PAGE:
A comment on my recent post about alvarezsaur arctometatarsals made me realise there was a bit more scope for talking about this issue of the origins of this structure. Arctometatarsalian pedes are known in tyrannosaurs, troodontids, alvarezsaurs, ornithomimids and oviraptorosaurs. In other words a pretty big selection of derived theropods have at least some taxa with this condition.
This begs the obvious question of whether or not this is homologous? After all, this could easily plot on a cladogram as originating before the tyrannosaurs and being maintained throughout the derived theropods only to be lost in therizinosaurs and droimaeosaurs + birds. However, there are two good reasons to think that this convergence and not homology with the characteristic being acquired multiple times.
First off are the details of the actual pes. Although obviously we would expect different lineages to adapt and modify such a structure independently, there are some very clear differences between quite how the middle metarsal is pinched and in which way by which of the surrounding elements. It’s subjective of course but they do look quite different in form.
Secondly and more importantly, the character is not shared by all of the taxa in those various groups and especially not basal forms. Early tyrannosauroids like Dilong and Guanlong don’t have it, nor does the basal alvarezsauroid Haplocheirus, and it’s not present in at least some early troodontids, ornithomimids or oviraptorosaurs. So it is not a simple plot of acquisition before tyrannosaurs and occasional lost, but instead more parsimonious to infer that it has been gained independently multiple times (each with a slightly different form) than been lost multiple times in all those basal forms (i.e. lost in each of Guanlong and Dilong and any other tyrannosaurs or even lost at the base and then acquired again) and been modified repeatedly along each lineage.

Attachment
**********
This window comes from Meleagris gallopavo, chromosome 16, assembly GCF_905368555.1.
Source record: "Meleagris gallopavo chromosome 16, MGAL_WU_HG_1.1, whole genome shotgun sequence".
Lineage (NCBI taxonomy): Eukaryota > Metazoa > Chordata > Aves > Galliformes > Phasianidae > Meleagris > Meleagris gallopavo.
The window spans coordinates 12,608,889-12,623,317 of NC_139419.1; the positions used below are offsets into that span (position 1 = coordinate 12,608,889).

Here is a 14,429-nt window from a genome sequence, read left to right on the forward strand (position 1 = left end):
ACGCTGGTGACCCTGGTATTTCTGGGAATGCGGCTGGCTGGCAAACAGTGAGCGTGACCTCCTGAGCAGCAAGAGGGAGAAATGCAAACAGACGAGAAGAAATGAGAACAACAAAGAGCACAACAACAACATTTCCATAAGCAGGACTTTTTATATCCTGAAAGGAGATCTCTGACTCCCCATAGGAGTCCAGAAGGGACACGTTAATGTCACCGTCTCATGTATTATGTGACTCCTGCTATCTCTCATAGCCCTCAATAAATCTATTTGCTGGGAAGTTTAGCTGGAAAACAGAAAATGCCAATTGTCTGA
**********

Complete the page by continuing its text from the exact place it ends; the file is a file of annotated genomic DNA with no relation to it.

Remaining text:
What has drive this convergence is likely the benefits of such a structure. Work on the functional morphology of such a foot suggests that it increases running efficiency and may also provide increased turning ability. In short, this is a feature of active runners, something that certainly matches at least some other anatomical specialisations seen a number of these groups.